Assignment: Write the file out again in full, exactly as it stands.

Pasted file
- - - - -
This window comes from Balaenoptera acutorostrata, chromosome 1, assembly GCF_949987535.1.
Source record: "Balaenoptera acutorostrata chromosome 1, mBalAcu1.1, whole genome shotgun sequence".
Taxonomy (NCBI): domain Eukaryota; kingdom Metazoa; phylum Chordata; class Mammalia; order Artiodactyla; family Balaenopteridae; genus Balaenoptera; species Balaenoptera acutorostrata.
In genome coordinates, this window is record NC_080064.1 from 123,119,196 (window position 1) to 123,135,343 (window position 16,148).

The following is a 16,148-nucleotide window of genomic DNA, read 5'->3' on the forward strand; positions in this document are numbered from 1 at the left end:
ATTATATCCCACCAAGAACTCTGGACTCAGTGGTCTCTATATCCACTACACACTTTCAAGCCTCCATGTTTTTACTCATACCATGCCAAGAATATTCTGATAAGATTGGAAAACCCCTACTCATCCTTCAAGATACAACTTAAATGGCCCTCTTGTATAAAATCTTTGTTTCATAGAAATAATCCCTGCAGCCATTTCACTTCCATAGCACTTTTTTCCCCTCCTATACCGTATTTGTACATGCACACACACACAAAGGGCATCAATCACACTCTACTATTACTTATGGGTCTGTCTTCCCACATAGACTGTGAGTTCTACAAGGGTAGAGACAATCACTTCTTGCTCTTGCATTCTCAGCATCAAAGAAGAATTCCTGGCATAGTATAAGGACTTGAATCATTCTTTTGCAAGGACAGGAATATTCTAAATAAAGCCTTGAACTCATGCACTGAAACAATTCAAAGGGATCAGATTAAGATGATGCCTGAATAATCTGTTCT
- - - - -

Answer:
This window comes from Balaenoptera acutorostrata, chromosome 1, assembly GCF_949987535.1.
Source record: "Balaenoptera acutorostrata chromosome 1, mBalAcu1.1, whole genome shotgun sequence".
Taxonomy (NCBI): domain Eukaryota; kingdom Metazoa; phylum Chordata; class Mammalia; order Artiodactyla; family Balaenopteridae; genus Balaenoptera; species Balaenoptera acutorostrata.
In genome coordinates, this window is record NC_080064.1 from 123,119,196 (window position 1) to 123,135,343 (window position 16,148).

The following is a 16,148-nucleotide window of genomic DNA, read 5'->3' on the forward strand; positions in this document are numbered from 1 at the left end:
ATTATATCCCACCAAGAACTCTGGACTCAGTGGTCTCTATATCCACTACACACTTTCAAGCCTCCATGTTTTTACTCATACCATGCCAAGAATATTCTGATAAGATTGGAAAACCCCTACTCATCCTTCAAGATACAACTTAAATGGCCCTCTTGTATAAAATCTTTGTTTCATAGAAATAATCCCTGCAGCCATTTCACTTCCATAGCACTTTTTTCCCCTCCTATACCGTATTTGTACATGCACACACACACAAAGGGCATCAATCACACTCTACTATTACTTATGGGTCTGTCTTCCCACATAGACTGTGAGTTCTACAAGGGTAGAGACAATCACTTCTTGCTCTTGCATTCTCAGCATCAAAGAAGAATTCCTGGCATAGTATAAGGACTTGAATCATTCTTTTGCAAGGACAGGAATATTCTAAATAAAGCCTTGAACTCATGCACTGAAACAATTCAAAGGGATCAGATTAAGATGATGCCTGAATAATCTGTTCT